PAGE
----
Here’s my recipe for—

Haw Jelly

2 ½ pounds stemmed haws
2 cups sugar
½ cup strained lemon juice

cooking hawsPut the haws into a pot, and barely cover them with water (you’ll need about 6 cups). Simmer the haws, uncovered, for about an hour, mashing them with a potato masher or spoon every 20 minutes or so.

cooked hawsDrain off the haw juice through a coarse strainer, and then let it drip through a jelly bag for at least several hours or as long as overnight. Don’t worry if the juice looks cloudy. You should end up with 2¼ cups.

In a preserving pan, combine the haw juice with the sugar and lemon juice. Over medium-high heat, bring the mixture to a boil, stirring. Raise the heat to high, and boil the syrup until it sheets from a spoon or reaches 221 degrees F. Pour the hot syrup into two sterilized half-pint jars, and add lids and rings. Process the jars for 5 minutes in a boiling-water bath.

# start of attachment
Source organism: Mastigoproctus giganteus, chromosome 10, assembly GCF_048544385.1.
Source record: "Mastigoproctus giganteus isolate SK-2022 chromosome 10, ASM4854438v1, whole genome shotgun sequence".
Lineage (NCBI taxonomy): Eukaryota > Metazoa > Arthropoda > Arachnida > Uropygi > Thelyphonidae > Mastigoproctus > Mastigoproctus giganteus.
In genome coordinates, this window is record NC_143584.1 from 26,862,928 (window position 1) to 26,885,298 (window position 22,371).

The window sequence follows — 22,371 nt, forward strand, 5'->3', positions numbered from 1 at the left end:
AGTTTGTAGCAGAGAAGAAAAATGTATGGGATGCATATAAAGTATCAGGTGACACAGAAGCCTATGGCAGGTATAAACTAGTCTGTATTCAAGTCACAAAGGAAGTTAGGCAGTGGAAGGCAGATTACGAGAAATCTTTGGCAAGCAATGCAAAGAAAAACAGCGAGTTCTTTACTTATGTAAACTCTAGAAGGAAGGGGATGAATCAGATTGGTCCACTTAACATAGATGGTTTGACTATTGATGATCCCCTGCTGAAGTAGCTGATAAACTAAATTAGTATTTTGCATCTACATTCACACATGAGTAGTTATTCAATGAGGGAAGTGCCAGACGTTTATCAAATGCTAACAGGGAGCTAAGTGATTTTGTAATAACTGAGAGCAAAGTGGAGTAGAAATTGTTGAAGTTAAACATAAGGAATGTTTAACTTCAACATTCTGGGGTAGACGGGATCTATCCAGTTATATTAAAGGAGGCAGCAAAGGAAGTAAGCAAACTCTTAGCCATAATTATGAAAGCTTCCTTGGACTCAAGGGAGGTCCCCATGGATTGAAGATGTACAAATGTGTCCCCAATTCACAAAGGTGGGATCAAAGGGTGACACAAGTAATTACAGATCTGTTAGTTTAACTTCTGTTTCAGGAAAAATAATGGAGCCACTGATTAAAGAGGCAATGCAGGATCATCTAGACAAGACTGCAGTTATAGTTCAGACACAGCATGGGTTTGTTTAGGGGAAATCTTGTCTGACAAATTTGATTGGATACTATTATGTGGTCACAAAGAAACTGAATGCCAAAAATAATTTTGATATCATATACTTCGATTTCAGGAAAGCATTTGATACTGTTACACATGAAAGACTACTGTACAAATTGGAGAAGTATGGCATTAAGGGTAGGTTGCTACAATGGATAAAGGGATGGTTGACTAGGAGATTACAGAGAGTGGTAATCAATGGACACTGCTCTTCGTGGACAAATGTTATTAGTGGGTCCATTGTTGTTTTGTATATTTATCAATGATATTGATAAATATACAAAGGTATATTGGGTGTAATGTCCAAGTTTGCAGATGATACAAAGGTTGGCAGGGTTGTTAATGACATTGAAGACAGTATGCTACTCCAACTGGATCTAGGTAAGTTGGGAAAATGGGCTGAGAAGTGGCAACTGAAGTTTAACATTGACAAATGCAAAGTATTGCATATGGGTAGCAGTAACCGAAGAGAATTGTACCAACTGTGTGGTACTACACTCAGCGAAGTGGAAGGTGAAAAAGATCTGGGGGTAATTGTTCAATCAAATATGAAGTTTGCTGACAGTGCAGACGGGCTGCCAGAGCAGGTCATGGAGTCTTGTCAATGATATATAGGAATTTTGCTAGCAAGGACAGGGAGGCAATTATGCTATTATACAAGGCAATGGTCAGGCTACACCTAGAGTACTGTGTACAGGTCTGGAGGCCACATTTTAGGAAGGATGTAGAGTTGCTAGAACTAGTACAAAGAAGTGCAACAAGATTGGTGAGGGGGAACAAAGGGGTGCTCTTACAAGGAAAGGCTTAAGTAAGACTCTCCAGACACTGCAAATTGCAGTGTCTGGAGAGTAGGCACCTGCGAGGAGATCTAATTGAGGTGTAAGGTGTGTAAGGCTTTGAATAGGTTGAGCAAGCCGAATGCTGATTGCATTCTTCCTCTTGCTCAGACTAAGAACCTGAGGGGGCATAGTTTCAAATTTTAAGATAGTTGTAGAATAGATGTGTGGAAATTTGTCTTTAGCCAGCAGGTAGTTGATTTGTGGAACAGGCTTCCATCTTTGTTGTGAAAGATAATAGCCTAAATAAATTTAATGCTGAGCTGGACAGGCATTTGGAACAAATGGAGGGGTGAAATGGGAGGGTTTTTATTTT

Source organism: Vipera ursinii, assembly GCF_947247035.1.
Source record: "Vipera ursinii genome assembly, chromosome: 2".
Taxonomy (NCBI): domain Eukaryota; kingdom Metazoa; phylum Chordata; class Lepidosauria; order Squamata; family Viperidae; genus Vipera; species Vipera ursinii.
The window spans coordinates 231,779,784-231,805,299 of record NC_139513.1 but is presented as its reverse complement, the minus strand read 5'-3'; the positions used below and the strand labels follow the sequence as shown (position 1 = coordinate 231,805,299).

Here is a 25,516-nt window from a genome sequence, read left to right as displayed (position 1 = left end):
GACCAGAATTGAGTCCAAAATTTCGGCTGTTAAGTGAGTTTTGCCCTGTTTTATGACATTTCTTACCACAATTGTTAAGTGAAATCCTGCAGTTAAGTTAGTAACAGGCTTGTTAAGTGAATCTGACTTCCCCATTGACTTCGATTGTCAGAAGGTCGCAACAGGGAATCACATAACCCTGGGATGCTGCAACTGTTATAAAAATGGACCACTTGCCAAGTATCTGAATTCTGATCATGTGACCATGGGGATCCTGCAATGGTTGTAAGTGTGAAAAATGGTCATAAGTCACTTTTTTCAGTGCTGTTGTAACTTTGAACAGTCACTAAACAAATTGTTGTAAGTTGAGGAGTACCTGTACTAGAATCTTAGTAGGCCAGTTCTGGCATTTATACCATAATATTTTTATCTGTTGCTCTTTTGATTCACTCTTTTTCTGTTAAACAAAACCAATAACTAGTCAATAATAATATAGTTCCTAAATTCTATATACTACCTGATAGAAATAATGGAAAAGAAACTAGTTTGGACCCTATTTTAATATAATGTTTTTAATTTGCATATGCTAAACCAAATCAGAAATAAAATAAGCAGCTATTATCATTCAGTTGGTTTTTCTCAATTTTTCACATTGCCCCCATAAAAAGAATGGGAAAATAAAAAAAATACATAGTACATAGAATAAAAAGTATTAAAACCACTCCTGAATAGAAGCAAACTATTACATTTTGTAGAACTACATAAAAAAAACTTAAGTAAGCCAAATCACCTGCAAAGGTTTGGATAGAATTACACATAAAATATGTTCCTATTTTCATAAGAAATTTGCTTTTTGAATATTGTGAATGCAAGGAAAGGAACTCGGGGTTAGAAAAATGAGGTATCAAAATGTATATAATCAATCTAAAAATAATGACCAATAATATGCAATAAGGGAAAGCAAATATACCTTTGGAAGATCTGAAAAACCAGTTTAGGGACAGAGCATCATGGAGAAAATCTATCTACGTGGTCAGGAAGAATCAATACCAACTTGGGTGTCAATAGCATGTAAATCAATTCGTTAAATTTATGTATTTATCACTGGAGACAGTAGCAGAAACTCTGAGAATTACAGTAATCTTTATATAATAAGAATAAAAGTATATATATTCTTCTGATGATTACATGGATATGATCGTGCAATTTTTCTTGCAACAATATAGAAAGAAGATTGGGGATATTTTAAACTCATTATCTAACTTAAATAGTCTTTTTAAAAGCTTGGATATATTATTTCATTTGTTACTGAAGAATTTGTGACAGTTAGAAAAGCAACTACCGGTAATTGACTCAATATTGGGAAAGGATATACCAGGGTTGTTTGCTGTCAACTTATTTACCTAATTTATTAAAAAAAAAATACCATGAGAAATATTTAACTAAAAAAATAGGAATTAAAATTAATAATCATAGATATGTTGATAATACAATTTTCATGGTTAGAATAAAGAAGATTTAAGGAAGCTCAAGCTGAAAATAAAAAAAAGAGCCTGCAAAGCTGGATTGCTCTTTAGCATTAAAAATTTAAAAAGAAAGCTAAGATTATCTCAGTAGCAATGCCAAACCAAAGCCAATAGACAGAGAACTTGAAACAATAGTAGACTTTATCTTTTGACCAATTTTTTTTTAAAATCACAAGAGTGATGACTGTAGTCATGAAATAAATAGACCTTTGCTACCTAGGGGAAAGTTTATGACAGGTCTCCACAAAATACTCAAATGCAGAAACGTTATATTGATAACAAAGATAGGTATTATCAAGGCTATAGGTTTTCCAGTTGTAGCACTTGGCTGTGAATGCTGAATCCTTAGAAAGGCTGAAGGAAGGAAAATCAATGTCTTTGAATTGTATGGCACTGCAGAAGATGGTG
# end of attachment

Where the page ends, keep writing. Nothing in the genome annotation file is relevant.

Makes 2 half-pints

 

* The fruits of the Washington hawthorn, Crataegus phaenopyrum, have three to five seeds; the haws of other species come in red, yellow, black, or purple and have as few as one seed per fruit. C. phaenopyrum is a native of the Eastern states that’s widely planted elsewhere in landscapes, though I don’t know why; its thorny branches shoot randomly in every direction. But the many other species of hawthorn grow in a similar fashion, and for that reason they are most appreciated as the stuff of impenetrable hedges; the word haw, in fact, means “hedge.” The genus has other virtues besides: The wood is very hard and therefore useful for making tools, and the leaves, flowers, and fruits have been used since ancient times in treating heart disease (recent medical studies are proving their efficacy). The hawthorn species most used in jelly making is C. monogyna, a native of Europe, northwest Africa, and western Asia that has become an invasive weed in Oregon and elsewhere. Native here is the Douglas hawthorn, C. douglasii. Next year I’ll have to try making jelly from the little black Douglas haws.

Oregon Grape Jam